And then to add salt to that injury, look at how much time Atlus reckons we tend to spend on QA. The reason why it takes so much time is because there's a massive scope they need to test. And not only to spot check and make sure the translations is not drastically wrong, but there's also loads of bugs that can creep in and do in client integration work, have people miss out on a particular screen, whether some buttons was left in English instead. And you've gotta do these for every single platform, and because you're doing releases so frequently, or at least I hope you should be, that means you have to put on repeated effort to test localization whenever you make any kind of change on the client, really; which broadens your scope for your regular testing. And it's putting a lot more pressure on your QA teams. 

 

6 Sins of Traditional Approach to Localization 

Here's pretty much a laundry list of the problem that I tend to find with the traditional approach to localization. A lot of up-front effort, which is development, and we have the team doing more work as you introduce more domain times and extend your game. It's also hard to test, and it's prone to repressions. You see, it's normal to feel doom and gloom whenever localization's been mentioned in the company, and it's because it's a pain. Once it's there, it just doesn't go away. Which is why, when it comes to time for us to implement localization in our game, we decided to think outside of the box and see whether or not we can do it better in a way that would be easier and more attainable for our team.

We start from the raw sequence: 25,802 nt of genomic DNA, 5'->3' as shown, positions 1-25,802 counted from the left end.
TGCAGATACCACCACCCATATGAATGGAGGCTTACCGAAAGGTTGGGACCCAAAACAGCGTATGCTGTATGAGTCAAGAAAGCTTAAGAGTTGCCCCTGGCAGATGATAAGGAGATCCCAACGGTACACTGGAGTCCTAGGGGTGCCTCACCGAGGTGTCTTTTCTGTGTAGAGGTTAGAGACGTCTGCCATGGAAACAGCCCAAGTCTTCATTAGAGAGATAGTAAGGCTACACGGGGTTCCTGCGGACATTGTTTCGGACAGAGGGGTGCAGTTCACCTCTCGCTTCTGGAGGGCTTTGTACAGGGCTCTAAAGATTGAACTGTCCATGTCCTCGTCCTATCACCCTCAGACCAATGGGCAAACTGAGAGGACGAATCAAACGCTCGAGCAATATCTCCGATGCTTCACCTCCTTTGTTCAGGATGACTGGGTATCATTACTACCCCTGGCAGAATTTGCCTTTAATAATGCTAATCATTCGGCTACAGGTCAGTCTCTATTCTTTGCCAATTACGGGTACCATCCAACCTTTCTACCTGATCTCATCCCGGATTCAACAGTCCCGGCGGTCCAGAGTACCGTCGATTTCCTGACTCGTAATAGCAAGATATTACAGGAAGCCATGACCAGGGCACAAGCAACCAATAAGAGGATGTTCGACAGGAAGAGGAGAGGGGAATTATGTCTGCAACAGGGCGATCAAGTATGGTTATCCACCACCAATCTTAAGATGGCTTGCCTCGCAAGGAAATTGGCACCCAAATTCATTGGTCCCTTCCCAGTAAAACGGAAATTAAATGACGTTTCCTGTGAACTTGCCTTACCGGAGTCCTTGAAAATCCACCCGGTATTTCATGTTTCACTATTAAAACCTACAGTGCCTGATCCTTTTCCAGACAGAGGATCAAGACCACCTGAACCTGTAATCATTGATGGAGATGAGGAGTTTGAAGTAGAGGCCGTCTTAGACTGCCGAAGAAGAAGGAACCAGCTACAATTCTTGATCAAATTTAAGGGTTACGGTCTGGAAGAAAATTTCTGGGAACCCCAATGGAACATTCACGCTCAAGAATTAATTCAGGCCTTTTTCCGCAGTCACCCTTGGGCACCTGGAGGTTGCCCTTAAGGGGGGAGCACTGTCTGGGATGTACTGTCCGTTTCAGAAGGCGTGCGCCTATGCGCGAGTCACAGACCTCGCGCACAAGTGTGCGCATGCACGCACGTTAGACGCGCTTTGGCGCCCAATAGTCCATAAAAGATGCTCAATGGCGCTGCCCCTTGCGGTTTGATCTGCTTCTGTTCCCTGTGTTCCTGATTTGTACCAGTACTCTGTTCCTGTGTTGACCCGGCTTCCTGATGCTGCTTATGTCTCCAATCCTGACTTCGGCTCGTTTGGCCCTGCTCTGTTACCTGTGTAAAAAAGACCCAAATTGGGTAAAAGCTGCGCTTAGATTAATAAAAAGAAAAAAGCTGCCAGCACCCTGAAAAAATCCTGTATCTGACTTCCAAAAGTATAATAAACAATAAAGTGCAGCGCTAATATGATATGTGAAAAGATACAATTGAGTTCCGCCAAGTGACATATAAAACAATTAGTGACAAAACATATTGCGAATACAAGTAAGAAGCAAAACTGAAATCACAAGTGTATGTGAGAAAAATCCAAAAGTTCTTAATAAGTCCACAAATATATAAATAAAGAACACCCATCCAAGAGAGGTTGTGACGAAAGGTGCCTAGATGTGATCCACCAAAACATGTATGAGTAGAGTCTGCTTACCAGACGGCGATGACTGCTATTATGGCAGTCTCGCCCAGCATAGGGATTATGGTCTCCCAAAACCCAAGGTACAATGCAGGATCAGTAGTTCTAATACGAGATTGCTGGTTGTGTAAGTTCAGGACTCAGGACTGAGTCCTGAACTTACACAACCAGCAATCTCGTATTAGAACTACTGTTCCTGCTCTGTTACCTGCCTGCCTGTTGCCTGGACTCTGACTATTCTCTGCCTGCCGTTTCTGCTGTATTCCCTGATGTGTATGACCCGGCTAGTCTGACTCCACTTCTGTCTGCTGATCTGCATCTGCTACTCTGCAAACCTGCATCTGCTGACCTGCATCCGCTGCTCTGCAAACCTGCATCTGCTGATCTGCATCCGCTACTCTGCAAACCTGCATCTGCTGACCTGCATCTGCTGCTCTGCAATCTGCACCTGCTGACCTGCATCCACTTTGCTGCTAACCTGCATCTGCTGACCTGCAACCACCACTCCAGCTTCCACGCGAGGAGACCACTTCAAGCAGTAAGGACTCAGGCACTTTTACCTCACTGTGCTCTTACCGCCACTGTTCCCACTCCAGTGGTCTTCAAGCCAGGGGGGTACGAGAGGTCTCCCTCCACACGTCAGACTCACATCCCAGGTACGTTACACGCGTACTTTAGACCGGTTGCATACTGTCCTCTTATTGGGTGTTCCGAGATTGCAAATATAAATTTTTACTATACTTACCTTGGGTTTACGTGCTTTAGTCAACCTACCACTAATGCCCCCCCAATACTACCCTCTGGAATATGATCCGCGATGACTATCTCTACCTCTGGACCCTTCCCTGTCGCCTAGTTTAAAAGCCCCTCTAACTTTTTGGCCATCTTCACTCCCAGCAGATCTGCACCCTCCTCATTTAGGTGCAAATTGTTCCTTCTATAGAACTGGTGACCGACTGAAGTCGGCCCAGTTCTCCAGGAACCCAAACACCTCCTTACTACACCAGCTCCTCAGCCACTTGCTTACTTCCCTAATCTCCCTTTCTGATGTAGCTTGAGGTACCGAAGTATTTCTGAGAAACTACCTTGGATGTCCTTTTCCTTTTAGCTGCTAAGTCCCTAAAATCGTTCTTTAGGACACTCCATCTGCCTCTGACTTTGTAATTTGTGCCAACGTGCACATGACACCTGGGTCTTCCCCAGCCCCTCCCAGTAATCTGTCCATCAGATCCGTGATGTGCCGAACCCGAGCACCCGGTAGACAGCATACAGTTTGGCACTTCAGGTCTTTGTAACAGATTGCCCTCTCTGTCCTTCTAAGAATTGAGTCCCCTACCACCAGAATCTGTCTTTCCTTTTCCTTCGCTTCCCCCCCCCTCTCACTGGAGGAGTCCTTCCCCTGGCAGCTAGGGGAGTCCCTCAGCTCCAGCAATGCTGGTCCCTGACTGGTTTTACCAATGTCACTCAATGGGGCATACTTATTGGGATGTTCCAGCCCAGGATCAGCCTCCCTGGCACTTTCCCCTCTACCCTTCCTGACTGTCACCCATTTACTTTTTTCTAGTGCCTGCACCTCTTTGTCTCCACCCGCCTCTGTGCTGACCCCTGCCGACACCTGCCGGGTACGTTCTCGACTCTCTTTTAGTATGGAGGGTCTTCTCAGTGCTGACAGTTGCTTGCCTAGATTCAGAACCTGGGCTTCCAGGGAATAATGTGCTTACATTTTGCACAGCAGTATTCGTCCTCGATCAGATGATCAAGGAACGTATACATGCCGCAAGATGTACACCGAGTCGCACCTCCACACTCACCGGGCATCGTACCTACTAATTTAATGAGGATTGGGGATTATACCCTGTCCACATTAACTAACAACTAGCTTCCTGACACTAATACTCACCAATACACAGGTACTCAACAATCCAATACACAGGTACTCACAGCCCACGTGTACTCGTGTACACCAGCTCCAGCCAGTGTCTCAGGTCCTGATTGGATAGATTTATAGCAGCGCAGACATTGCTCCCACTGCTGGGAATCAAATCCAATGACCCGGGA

To give you a bit of background on what sort of hours of pipeline at a time, we built a custom CMS; content management system. We internally call it TNT. It's really just a very thin layer on top of Git where all the information about game design data about the monsters, about different quests, locations; they're all stored as JSON files, and we built in some integration with the Git flow, finding strategies so that we can apply the same Git flow. Finding strategy that we use for developers already, and get our testers to do the same thing. 

Alex: